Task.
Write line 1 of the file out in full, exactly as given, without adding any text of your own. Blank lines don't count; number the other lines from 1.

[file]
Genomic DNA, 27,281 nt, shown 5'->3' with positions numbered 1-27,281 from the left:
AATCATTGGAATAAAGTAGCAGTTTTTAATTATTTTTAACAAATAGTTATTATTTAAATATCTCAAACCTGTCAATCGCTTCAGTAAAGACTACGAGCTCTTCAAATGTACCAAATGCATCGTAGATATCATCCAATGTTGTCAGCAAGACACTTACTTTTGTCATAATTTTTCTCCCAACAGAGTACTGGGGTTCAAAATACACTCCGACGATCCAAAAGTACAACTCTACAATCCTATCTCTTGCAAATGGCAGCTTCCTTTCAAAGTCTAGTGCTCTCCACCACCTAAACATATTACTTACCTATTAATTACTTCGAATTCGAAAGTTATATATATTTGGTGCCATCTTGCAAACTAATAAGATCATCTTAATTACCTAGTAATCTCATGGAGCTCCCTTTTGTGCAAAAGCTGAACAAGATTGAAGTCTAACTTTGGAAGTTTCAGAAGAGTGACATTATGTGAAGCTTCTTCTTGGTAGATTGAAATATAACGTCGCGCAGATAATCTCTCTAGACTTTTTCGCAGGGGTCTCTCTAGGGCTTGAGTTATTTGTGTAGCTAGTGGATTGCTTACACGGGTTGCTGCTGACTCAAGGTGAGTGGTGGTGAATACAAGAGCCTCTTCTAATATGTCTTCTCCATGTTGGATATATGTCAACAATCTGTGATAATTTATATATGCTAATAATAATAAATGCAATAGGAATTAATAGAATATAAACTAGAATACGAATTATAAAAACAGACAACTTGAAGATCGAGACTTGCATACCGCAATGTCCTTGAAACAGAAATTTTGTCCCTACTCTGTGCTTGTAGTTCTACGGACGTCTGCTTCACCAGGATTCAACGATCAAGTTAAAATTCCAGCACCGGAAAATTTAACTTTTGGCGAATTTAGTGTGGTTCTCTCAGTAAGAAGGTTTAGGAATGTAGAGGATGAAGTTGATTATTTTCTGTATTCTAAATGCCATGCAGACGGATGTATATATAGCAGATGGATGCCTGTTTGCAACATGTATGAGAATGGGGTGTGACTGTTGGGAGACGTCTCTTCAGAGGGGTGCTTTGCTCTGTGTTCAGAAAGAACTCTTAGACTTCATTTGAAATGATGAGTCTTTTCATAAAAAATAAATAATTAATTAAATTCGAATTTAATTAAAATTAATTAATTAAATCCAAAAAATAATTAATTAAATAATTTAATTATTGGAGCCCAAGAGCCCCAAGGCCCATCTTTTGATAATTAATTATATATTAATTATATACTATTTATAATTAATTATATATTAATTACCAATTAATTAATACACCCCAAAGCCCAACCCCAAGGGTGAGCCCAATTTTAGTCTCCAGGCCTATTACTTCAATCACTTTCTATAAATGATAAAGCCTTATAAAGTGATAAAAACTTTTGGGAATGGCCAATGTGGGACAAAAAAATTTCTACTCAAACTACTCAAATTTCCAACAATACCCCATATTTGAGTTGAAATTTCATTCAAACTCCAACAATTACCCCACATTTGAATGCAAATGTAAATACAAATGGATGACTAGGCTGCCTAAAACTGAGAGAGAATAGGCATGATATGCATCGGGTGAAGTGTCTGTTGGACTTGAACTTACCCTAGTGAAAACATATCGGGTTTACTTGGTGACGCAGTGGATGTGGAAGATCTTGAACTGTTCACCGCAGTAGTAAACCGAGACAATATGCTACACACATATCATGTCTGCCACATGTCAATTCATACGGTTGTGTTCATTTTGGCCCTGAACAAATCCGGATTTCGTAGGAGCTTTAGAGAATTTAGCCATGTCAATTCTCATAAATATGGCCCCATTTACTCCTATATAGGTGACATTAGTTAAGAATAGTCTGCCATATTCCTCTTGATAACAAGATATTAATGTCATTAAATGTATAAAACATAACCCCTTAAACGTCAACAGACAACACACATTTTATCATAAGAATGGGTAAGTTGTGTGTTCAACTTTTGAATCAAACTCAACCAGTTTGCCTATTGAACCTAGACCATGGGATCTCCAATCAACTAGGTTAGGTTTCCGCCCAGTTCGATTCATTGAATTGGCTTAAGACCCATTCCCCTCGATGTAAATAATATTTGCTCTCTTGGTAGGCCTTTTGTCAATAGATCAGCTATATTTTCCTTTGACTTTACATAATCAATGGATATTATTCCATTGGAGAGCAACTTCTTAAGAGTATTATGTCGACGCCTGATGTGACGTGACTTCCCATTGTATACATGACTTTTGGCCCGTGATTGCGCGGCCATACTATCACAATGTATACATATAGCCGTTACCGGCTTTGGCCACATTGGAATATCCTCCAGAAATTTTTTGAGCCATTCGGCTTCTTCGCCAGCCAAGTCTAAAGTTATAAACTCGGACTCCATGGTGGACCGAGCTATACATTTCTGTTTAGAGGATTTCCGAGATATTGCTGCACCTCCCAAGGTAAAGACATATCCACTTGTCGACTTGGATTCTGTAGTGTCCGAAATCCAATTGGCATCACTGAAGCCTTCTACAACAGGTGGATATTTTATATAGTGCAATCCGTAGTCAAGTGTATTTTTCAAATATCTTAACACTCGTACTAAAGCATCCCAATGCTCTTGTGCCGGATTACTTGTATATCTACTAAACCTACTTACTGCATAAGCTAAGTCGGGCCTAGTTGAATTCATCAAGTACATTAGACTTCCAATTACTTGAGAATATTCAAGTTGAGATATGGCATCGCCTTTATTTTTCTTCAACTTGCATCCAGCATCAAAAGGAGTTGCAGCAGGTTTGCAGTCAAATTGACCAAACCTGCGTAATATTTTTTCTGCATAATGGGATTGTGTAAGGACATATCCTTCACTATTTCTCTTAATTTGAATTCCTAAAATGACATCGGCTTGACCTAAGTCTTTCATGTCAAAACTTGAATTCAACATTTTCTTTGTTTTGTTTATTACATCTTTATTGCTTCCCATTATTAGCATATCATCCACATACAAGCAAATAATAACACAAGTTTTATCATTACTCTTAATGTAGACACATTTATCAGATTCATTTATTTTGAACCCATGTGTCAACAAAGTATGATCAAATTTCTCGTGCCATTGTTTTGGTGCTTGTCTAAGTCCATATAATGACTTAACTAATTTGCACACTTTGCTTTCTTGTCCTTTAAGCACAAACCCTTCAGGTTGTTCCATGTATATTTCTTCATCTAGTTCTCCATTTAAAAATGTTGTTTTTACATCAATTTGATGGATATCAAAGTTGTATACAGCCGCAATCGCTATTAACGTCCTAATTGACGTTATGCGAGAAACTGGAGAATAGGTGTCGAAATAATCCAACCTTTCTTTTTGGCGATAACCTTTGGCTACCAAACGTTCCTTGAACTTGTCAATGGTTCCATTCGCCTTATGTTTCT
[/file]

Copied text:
Genomic DNA, 27,281 nt, shown 5'->3' with positions numbered 1-27,281 from the left: